Benefield: Vikings’ Michael Septimo driven to win after basketball absence (w/video)

Michael Septimo works out with his team during practice at Montgomery High School, Thursday, Feb. 12, 2015. (CRISTA JEREMIASON / The Press Democrat)

Michael Septimo works out with his team during practice at Montgomery High School, Thursday, Feb. 12, 2015. (CRISTA JEREMIASON / The Press Democrat)



Tremendous. Exceptional. Spectacular.

The superlatives to describe Michael Septimo’s talents as a point guard for the Montgomery Vikings come fast and furious — kind of like the ways he can hurt you on the court.

He can shoot the 3 or drive the lane with ball control that is unparalleled in the North Bay League this year. He’ll break the press or get a nifty assist.

He can take over a game.

Just ask Cardinal Newman head coach Tom Bonfigli, whose team fell victim to a Septimo showcase that has no equal this season.

“He was tremendous,” he said of Septimo’s phenomenal performance in the Vikings’ 50-40 win against his Cardinals in a pivotal NBL game Jan. 28. “Not everyone can shoot the ball and there are not a lot of people who are true scorers. He is a true scorer.”

“I think he’s probably the best point guard in the whole area,” he said.

What made Septimo’s night — he had 32 of the Vikings’ 50 points — all the more remarkable was the month that preceded it.

Septimo, the 6-foot floor leader for the Vikings, went down in the third quarter of a tournament game in San Diego Dec. 26. It was a severe sprain of his MCL and the doctor said he’d be out four to six weeks.

Merry Christmas.

“I knew it was bad,” Septimo said. “It was probably the worst pain I have ever felt.”

Septimo practiced or played exactly four times before his outburst against Newman.

And with Septimo down, down, too, went the Vikings’ fortunes.

The squad, which raced to a 5-2 start at the beginning of the season, went 4-7 without their floor leader, including dropping six in a row immediately after he went down.

“It really hurts me inside,” Septimo said of watching his team’s slide while he was out. “I could have been out there making a big difference for these guys.”

The Vikings had to find themselves a bit and make some changes when they no longer had Septimo bringing the ball up the floor or running the offense.

“He is such an exceptional player, plus we don’t have anyone like that — nobody can really handle the ball like that,” Vikings coach Tom Fitchie said. “He’s probably as good a ball handler as I’ve had in 31 years.”

While Fitchie rejiggered his lineup, he was also pained for his felled leader.

“I felt so bad for him,” he said. “He has put so much time into becoming as good a player as he is. He has waited his turn. This was his time.”

Fitchie needn’t have worried. Septimo seemed bent on making up for lost time the moment he hit the court again.

Septimo rehabbed his knee and eyed the Santa Rosa game on Jan. 26 for his return. But truth be told, it was the Cardinal Newman matchup two nights later that was his true target.

The Cardinals had manhandled the Vikings 55-35 in their first league matchup Jan. 7 while Septimo sat on the bench.

Septimo wanted to change the story the next time around. So he essentially wrote his own script, replete with highlight reel plays, lights-out shooting, solid defense — and yes, the win.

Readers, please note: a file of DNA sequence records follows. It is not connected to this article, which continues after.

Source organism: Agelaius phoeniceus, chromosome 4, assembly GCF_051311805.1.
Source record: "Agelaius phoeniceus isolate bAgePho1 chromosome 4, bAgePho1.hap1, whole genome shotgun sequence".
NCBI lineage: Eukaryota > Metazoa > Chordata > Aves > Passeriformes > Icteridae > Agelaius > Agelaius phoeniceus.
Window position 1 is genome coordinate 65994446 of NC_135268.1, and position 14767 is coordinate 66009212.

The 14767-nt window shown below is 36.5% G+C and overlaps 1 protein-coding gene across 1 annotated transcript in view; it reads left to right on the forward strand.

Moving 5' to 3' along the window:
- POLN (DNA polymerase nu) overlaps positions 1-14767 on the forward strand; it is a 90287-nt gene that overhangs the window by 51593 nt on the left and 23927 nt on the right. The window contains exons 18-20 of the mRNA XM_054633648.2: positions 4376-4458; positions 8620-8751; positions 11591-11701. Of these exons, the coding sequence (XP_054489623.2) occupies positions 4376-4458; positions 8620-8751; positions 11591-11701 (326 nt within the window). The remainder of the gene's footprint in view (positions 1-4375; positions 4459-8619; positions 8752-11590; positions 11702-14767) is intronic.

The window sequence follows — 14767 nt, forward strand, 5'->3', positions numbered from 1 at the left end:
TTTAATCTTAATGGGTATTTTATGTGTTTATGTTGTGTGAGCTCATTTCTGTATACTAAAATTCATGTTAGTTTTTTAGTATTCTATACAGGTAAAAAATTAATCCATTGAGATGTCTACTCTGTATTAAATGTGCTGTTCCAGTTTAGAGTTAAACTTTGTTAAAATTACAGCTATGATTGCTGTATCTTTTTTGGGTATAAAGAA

Cardinal Newman had no answer for him.

Septimo shot from everywhere on the floor and rarely missed. He had 29 of the Vikings’ 36 points after three quarters.

When Newman’s center Gunnar Walker hustled to the top of the key to help guard Damian Wallace try to trap Septimo, No. 3 simply muscled between the two and either flipped a pass to an open teammate or dribbled away. Every time.

“That day I felt like I could pretty much do anything,” he said.

Anything, like, say, beating a triple team?

At the opening of the fourth quarter, the Cardinals tried to trap Septimo with a press at midcourt. Septimo’s original pass was blocked, sending the ball floating into the air. So he out-leaped his three defenders and flung the ball to teammate Jack Fitchie to retain possession.

All that on a knee that even now he says is about 80 percent.

“Especially when I first came back, I was definitely thinking about it,” he said. “I wasn’t able to move as laterally. I had to anticipate the game more because I didn’t move as well.”

Teammate Fitchie said he moved just fine. The dribble penetration Septimo can provide frees everybody else up for looks.

“He’s a true point guard. He does everything,” he said. “ The penetration is key for us. He’s just a floor general.”

A floor general with presence, according to Jack Fitchie, who calls Septimo’s play calm and collected.

But Fitchie and others said as hard as it was to play through the one-month stretch that Septimo was out, as hard as it was to watch the losses pile up, the team might, just might, be a stronger unit for it.

And those losses? They were in the preseason, games scheduled to get the Vikings battle-ready for the ultra-tight NBL.

And now the Vikes are looking to make a deep run in the playoffs.

“You can’t really go by the losses,” Tom Fitchie said. “Our schedule was crazy hard compared to a lot of schedules in the area.”

And with a share of the NBL title now under their belts, the Vikings’ schedule from here on out is the only thing that matters for Septimo and the rest of the Vikings.

You can reach staff columnist Kerry Benefield at 526-8671 or, on Twitter @benefield and on Instagram at kerry.benefield.